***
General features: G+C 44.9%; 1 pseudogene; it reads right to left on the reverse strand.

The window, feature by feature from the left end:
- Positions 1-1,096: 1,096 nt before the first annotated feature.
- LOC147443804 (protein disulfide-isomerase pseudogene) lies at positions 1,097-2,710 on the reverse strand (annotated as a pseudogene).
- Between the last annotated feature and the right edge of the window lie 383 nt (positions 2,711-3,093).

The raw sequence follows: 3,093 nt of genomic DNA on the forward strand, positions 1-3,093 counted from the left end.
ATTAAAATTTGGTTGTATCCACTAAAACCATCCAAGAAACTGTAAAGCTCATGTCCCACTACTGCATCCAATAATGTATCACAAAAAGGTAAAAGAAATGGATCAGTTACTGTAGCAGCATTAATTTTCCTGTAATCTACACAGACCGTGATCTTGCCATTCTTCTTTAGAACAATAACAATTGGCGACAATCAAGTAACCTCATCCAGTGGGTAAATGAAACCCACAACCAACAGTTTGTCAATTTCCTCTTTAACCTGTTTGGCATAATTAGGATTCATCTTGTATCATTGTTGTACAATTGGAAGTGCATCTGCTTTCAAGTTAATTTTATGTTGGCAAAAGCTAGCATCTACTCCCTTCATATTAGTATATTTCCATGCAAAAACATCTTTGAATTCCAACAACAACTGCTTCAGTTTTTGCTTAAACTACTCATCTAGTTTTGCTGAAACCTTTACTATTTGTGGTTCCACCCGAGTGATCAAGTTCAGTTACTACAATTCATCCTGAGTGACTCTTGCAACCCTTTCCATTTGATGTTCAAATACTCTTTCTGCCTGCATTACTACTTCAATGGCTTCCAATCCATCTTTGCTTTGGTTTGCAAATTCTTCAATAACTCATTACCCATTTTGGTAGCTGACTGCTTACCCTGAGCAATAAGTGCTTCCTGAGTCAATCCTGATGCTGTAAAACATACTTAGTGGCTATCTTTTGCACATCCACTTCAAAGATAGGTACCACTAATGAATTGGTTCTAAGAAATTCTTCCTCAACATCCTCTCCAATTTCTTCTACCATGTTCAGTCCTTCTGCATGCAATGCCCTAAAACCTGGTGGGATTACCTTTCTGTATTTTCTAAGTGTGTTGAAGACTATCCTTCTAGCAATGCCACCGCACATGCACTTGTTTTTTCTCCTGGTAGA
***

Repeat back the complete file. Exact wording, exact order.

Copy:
General features: G+C 44.9%; 1 pseudogene; it reads right to left on the reverse strand.

The window, feature by feature from the left end:
- Positions 1-1,096: 1,096 nt before the first annotated feature.
- LOC147443804 (protein disulfide-isomerase pseudogene) lies at positions 1,097-2,710 on the reverse strand (annotated as a pseudogene).
- Between the last annotated feature and the right edge of the window lie 383 nt (positions 2,711-3,093).

The raw sequence follows: 3,093 nt of genomic DNA on the forward strand, positions 1-3,093 counted from the left end.
ATTAAAATTTGGTTGTATCCACTAAAACCATCCAAGAAACTGTAAAGCTCATGTCCCACTACTGCATCCAATAATGTATCACAAAAAGGTAAAAGAAATGGATCAGTTACTGTAGCAGCATTAATTTTCCTGTAATCTACACAGACCGTGATCTTGCCATTCTTCTTTAGAACAATAACAATTGGCGACAATCAAGTAACCTCATCCAGTGGGTAAATGAAACCCACAACCAACAGTTTGTCAATTTCCTCTTTAACCTGTTTGGCATAATTAGGATTCATCTTGTATCATTGTTGTACAATTGGAAGTGCATCTGCTTTCAAGTTAATTTTATGTTGGCAAAAGCTAGCATCTACTCCCTTCATATTAGTATATTTCCATGCAAAAACATCTTTGAATTCCAACAACAACTGCTTCAGTTTTTGCTTAAACTACTCATCTAGTTTTGCTGAAACCTTTACTATTTGTGGTTCCACCCGAGTGATCAAGTTCAGTTACTACAATTCATCCTGAGTGACTCTTGCAACCCTTTCCATTTGATGTTCAAATACTCTTTCTGCCTGCATTACTACTTCAATGGCTTCCAATCCATCTTTGCTTTGGTTTGCAAATTCTTCAATAACTCATTACCCATTTTGGTAGCTGACTGCTTACCCTGAGCAATAAGTGCTTCCTGAGTCAATCCTGATGCTGTAAAACATACTTAGTGGCTATCTTTTGCACATCCACTTCAAAGATAGGTACCACTAATGAATTGGTTCTAAGAAATTCTTCCTCAACATCCTCTCCAATTTCTTCTACCATGTTCAGTCCTTCTGCATGCAATGCCCTAAAACCTGGTGGGATTACCTTTCTGTATTTTCTAAGTGTGTTGAAGACTATCCTTCTAGCAATGCCACCGCACATGCACTTGTTTTTTCTCCTGGTAGA